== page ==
From this “realist” perspective, the success of the European “troika” (France, Germany, and the UK) and the United States in convincing the International Atomic Energy Agency (IAEA) to refer the Iranian “case” to the UN Security Council was a setback for Russia’s policy of forging a “strategic partnership” with Iran. The maneuver of opening a channel of direct communications with Hamas is seen as compensation for that forced concession, which still can be withdrawn during the debates in New York among the “veto” holders, and also as a way to exempt Russia from the brewing confrontation between the West and Islam. It comes as no surprise that Hamas has enthusiastically accepted the invitation, announcing that Russia, which has shown readiness to talk without any conditions, would replace the United States as the key peace broker in the Middle East (Vedomosti, February 10; Newsru.com, February 12). The delegation led by Khaled Mashal, the head of the Hamas “political bureau” in Damascus, could rush to Moscow in a few weeks, defying the travel ban maintained by Israel.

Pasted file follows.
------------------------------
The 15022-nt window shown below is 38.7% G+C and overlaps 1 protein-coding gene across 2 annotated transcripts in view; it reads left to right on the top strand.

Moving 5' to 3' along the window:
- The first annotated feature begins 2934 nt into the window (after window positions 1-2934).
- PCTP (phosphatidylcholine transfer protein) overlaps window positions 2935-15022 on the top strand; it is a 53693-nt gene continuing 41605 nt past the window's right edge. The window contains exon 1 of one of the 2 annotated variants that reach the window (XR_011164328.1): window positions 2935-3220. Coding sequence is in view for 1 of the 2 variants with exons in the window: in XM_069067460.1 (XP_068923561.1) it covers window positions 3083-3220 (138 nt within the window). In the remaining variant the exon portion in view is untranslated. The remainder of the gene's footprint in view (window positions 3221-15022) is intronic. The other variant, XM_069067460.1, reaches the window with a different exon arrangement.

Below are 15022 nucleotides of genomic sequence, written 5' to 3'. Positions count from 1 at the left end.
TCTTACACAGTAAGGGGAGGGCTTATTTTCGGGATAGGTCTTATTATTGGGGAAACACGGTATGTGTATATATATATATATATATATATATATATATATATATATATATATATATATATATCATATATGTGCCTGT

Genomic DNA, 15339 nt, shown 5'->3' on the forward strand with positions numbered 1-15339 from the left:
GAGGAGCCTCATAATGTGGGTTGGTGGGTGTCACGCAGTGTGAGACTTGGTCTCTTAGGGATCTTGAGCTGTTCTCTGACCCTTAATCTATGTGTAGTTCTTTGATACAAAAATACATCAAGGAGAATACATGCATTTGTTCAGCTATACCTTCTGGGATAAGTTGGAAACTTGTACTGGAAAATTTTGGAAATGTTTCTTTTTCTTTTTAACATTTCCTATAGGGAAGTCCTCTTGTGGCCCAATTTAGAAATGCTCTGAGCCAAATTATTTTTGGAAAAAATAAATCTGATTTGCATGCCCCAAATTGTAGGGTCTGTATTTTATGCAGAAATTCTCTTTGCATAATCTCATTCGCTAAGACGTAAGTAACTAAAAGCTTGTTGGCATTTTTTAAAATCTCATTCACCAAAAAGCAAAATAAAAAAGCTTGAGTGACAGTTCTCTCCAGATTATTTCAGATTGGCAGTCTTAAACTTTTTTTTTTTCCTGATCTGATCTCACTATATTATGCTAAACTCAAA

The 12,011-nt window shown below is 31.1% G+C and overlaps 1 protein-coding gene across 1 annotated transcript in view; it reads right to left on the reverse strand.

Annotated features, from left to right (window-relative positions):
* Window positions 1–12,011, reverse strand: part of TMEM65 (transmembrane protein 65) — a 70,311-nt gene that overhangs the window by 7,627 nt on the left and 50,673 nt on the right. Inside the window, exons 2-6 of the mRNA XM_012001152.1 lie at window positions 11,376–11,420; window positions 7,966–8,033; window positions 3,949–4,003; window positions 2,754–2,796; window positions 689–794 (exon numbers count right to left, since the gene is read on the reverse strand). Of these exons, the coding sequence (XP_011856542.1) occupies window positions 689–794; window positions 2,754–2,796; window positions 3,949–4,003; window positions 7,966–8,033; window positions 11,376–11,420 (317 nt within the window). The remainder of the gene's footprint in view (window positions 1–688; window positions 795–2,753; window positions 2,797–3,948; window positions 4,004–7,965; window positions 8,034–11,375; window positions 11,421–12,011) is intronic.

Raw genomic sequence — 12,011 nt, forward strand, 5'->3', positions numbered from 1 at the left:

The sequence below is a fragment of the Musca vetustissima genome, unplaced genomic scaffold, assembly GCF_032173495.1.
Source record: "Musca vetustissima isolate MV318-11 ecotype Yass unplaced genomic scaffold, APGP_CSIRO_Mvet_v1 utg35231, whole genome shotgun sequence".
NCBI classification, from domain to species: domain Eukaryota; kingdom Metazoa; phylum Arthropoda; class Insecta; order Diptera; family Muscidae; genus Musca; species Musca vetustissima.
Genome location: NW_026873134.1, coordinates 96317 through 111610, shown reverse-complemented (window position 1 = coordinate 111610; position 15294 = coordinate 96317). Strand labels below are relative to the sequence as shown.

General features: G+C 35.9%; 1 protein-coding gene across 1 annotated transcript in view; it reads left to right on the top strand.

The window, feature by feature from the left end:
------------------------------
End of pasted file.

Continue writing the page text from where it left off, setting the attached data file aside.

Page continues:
Why is the Kremlin ready to negotiate with the Palestinian terrorists but not with the Chechen separatists? (Kommersant, February 10). Apparently, the answer has been prepared well in advance: The only possible partner for such negotiations could have been Chechen President Aslan Maskhadov, and he was murdered last March. The new leadership of the Chechen resistance is professing more hardline views than his predecessor, so Moscow can ask with sincere indignation: Who could possibly negotiate with the likes of Shamil Basaev? Offering the West the unsolicited advice “not to go the easy way of burning bridges” in the Middle East, Putin has determinedly burned his own bridges in Chechnya (Vremya novostei, February 10). He may still discover that a small domestic war could make an irreducible stain on his reputation — and cause great deformities in the politics of the state that still refuses to accept responsibility for its choices.